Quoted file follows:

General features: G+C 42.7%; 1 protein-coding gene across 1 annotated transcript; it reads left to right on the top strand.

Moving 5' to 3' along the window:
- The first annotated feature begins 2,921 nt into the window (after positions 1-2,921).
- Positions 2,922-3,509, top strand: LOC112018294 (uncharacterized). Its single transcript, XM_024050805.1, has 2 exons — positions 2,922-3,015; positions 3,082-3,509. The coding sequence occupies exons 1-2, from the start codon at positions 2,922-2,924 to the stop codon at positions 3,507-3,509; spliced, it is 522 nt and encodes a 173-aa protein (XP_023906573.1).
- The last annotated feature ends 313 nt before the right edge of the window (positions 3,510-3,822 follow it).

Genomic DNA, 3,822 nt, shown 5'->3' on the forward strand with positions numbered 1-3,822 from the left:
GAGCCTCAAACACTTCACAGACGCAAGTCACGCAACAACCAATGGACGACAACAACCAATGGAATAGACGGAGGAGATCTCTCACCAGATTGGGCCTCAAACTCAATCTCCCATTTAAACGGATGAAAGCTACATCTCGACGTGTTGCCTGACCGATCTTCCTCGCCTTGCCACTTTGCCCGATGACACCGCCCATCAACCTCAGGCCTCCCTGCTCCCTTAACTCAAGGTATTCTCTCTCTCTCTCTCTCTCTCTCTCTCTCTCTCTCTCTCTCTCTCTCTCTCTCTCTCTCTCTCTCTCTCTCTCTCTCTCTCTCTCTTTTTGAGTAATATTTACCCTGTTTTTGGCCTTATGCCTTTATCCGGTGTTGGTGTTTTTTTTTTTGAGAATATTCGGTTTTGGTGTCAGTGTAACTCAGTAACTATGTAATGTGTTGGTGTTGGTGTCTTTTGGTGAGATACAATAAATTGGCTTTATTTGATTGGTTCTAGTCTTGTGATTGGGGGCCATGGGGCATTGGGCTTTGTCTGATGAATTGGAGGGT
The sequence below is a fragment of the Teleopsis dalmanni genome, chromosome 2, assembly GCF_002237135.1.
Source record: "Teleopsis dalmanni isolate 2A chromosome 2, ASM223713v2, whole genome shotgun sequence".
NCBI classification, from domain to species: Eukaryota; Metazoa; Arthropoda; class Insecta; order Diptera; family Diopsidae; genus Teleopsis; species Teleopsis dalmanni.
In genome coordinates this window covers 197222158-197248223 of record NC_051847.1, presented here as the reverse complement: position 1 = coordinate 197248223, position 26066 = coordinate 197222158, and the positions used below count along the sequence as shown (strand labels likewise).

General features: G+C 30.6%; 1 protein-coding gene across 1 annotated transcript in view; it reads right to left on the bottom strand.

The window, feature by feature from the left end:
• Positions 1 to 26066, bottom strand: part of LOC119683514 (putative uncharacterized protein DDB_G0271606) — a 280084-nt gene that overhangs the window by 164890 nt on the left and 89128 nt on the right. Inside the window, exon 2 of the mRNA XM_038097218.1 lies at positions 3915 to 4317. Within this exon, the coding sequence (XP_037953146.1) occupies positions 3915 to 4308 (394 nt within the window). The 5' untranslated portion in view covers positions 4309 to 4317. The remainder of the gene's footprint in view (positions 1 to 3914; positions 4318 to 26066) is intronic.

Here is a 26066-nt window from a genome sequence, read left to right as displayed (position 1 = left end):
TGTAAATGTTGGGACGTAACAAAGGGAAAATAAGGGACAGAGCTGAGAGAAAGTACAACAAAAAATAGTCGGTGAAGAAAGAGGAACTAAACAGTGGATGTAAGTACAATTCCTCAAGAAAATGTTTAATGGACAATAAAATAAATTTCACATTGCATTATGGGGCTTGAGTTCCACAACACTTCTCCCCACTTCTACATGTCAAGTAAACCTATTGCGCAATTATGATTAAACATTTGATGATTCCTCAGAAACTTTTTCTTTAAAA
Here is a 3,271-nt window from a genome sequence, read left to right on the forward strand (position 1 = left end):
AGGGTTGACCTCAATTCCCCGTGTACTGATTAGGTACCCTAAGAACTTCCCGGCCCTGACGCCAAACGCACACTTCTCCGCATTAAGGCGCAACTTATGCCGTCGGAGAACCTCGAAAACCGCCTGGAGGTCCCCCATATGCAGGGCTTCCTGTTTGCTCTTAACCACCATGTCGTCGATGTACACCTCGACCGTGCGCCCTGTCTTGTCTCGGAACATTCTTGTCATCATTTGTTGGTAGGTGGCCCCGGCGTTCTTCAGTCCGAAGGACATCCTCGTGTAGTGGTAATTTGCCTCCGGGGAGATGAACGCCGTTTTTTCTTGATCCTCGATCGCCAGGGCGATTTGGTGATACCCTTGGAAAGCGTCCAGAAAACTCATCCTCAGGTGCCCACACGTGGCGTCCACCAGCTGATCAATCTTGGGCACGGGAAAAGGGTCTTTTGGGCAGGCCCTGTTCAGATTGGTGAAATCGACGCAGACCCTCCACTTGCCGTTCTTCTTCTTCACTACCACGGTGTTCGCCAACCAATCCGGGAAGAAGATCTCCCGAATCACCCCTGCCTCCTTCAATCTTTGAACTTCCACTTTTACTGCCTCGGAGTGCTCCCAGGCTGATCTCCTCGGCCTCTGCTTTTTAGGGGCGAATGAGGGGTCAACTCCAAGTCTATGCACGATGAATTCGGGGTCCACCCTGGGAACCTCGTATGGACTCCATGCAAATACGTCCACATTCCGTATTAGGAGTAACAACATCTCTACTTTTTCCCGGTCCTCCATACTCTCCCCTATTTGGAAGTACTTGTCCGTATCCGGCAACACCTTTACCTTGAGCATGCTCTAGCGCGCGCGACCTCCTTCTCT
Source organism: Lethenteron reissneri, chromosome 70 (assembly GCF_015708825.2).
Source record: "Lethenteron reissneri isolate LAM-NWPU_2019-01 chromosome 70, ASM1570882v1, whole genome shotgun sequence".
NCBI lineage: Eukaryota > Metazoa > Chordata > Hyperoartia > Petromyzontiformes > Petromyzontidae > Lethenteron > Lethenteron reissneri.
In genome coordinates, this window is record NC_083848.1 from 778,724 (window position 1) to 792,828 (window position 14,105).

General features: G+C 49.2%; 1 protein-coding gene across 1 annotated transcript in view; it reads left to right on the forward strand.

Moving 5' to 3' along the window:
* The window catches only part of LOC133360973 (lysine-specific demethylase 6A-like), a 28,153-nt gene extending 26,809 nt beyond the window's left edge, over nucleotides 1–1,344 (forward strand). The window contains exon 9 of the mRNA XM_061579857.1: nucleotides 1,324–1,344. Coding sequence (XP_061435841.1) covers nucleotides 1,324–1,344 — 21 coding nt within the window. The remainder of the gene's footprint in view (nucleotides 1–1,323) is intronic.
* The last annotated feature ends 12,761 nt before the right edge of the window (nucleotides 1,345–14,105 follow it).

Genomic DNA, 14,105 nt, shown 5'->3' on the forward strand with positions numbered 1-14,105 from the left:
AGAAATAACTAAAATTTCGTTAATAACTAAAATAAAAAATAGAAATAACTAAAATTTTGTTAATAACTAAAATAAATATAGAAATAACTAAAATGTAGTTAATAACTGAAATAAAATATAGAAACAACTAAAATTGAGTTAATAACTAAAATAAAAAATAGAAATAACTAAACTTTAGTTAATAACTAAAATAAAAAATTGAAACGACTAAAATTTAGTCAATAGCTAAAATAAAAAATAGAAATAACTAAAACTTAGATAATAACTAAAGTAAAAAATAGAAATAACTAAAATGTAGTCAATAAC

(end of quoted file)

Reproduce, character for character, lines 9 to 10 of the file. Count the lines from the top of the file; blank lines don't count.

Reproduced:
Source record: "Teleopsis dalmanni isolate 2A chromosome 2, ASM223713v2, whole genome shotgun sequence".
NCBI classification, from domain to species: Eukaryota; Metazoa; Arthropoda; class Insecta; order Diptera; family Diopsidae; genus Teleopsis; species Teleopsis dalmanni.